Anyone who has driven on country roads has been in this situation at one point in time: You’re flying down the road and enjoying the solitude of a clear summer night’s drive when all of a sudden an animal steps into the road in front of you and you are forced to slam on the breaks or swerve. Whether you avoid these accidents or not, these occurrences happen far too often and the results can be devastating for animal, vehicle, and driver. In fact, in the US from 1993-2007 2,499 people have died in animal related car accidents.
In order to prevent these casualties and other accidents from occurring, Volvo is in the process of developing a system that will help prevent collisions like the fictional scenario above. This safety project is part of Volvo’s vision for 2020.
The first stage of this system involves infra-red light cameras that scan ahead for movement. When movement is detected a warning chime is issued to alert the driver of potential trouble ahead. If the driver fails to heed the warning and the object stays in place the computer in the car will slam on the brakes to prevent or lessen the force of the collision.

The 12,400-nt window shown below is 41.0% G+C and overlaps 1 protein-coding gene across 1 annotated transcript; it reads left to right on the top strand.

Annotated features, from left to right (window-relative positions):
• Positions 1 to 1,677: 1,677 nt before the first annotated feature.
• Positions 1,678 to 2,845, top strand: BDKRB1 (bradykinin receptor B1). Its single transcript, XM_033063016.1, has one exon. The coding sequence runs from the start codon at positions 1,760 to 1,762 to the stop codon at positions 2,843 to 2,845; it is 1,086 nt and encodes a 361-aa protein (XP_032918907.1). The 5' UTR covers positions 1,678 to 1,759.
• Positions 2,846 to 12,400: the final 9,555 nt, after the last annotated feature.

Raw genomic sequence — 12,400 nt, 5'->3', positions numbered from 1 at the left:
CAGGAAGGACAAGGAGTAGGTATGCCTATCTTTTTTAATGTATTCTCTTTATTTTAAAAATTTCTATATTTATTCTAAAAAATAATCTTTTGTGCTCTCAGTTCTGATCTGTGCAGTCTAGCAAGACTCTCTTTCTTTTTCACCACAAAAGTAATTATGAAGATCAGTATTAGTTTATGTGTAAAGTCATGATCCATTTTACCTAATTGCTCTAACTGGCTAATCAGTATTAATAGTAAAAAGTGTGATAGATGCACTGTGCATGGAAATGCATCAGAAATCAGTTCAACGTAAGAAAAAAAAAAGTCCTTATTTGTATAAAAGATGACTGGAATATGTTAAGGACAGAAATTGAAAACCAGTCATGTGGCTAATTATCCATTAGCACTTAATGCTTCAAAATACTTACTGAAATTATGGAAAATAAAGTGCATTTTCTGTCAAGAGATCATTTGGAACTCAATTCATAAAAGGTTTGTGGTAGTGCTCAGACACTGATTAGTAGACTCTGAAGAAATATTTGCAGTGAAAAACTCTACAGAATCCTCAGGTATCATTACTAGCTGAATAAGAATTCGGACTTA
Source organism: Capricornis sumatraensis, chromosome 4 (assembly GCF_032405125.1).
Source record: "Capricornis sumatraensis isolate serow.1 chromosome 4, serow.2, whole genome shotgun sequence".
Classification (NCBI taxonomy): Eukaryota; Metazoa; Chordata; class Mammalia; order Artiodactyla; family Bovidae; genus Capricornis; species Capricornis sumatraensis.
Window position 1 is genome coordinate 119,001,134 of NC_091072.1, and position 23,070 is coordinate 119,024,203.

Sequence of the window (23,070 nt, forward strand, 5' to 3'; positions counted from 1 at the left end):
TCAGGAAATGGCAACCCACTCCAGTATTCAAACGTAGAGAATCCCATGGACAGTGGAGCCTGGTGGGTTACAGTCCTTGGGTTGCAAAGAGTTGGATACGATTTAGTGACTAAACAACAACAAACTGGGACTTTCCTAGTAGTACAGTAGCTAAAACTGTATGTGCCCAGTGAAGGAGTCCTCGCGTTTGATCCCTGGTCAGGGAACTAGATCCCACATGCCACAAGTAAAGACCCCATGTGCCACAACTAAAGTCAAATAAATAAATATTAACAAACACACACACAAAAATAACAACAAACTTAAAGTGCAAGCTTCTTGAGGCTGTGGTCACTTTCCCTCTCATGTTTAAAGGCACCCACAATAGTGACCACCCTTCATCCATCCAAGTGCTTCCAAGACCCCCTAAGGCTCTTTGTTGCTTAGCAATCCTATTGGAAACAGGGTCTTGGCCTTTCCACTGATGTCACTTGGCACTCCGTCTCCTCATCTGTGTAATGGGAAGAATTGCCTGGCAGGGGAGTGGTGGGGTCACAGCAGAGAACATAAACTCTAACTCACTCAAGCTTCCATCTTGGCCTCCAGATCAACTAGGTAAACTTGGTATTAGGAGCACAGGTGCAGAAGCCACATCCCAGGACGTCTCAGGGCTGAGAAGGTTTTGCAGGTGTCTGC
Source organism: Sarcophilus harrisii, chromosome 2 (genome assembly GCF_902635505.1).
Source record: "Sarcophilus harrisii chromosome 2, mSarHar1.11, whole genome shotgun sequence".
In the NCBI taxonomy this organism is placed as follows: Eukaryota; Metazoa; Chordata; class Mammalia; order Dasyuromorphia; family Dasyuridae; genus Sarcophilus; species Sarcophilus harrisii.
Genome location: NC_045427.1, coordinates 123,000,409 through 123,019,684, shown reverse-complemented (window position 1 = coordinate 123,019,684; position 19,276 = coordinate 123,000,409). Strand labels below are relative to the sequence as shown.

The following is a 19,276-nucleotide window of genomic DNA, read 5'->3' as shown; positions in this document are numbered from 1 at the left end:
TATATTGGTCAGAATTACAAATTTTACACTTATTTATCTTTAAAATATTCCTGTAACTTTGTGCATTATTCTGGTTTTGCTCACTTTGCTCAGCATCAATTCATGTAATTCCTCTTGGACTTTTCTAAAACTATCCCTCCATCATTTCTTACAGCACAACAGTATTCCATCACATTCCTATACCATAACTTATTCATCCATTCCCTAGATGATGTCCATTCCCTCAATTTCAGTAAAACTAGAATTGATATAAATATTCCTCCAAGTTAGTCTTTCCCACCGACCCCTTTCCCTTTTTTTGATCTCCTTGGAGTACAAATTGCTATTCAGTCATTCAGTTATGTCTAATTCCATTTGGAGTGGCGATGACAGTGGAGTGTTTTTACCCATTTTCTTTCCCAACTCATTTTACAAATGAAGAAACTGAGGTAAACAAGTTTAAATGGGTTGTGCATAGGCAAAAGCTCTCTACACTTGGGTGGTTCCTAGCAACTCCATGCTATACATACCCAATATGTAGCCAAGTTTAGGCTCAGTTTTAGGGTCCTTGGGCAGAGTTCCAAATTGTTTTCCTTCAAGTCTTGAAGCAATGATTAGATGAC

The second part of Volvo’s system involves immense data interpretation systems that analyze the behavior characteristics of various animals. The system information is being gathered by driving a car slowly along a path that has been laced with food to attract animals. As they pass they record the animal’s reactions and behavior. Eventually, this combined with the infra-red cameras should be able to accurately predict what an animal will do and react to prevent an accident. The system is right now working to recognize the differences between people, different types of deer, reindeer, and moose. This system should be ready in a few years and be part of a new age of computer controlled safety options.
Volvo researchers gathering animal behavior data